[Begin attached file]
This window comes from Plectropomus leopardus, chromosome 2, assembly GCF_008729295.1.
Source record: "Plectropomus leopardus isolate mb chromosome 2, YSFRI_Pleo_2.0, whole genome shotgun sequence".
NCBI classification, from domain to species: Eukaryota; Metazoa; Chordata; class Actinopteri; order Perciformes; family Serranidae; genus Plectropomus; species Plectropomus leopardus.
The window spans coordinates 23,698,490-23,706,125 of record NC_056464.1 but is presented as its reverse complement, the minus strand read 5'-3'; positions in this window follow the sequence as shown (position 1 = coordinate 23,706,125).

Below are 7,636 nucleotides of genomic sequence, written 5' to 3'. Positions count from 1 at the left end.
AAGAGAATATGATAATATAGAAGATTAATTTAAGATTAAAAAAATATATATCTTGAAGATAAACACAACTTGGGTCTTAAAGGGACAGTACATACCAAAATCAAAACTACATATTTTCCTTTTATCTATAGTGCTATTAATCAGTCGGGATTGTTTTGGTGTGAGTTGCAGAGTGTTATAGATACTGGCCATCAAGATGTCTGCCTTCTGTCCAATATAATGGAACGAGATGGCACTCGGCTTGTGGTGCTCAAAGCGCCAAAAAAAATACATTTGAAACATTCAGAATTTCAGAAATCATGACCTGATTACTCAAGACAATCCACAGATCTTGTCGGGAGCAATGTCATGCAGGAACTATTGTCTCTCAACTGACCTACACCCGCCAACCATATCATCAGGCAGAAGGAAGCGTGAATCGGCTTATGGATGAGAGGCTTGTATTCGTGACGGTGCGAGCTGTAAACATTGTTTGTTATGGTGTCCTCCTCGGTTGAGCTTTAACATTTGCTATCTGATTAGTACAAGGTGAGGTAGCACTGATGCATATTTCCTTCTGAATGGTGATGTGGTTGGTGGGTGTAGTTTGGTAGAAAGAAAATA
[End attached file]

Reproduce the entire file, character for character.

This window comes from Plectropomus leopardus, chromosome 2, assembly GCF_008729295.1.
Source record: "Plectropomus leopardus isolate mb chromosome 2, YSFRI_Pleo_2.0, whole genome shotgun sequence".
NCBI classification, from domain to species: Eukaryota; Metazoa; Chordata; class Actinopteri; order Perciformes; family Serranidae; genus Plectropomus; species Plectropomus leopardus.
The window spans coordinates 23,698,490-23,706,125 of record NC_056464.1 but is presented as its reverse complement, the minus strand read 5'-3'; positions in this window follow the sequence as shown (position 1 = coordinate 23,706,125).

Below are 7,636 nucleotides of genomic sequence, written 5' to 3'. Positions count from 1 at the left end.
AAGAGAATATGATAATATAGAAGATTAATTTAAGATTAAAAAAATATATATCTTGAAGATAAACACAACTTGGGTCTTAAAGGGACAGTACATACCAAAATCAAAACTACATATTTTCCTTTTATCTATAGTGCTATTAATCAGTCGGGATTGTTTTGGTGTGAGTTGCAGAGTGTTATAGATACTGGCCATCAAGATGTCTGCCTTCTGTCCAATATAATGGAACGAGATGGCACTCGGCTTGTGGTGCTCAAAGCGCCAAAAAAAATACATTTGAAACATTCAGAATTTCAGAAATCATGACCTGATTACTCAAGACAATCCACAGATCTTGTCGGGAGCAATGTCATGCAGGAACTATTGTCTCTCAACTGACCTACACCCGCCAACCATATCATCAGGCAGAAGGAAGCGTGAATCGGCTTATGGATGAGAGGCTTGTATTCGTGACGGTGCGAGCTGTAAACATTGTTTGTTATGGTGTCCTCCTCGGTTGAGCTTTAACATTTGCTATCTGATTAGTACAAGGTGAGGTAGCACTGATGCATATTTCCTTCTGAATGGTGATGTGGTTGGTGGGTGTAGTTTGGTAGAAAGAAAATA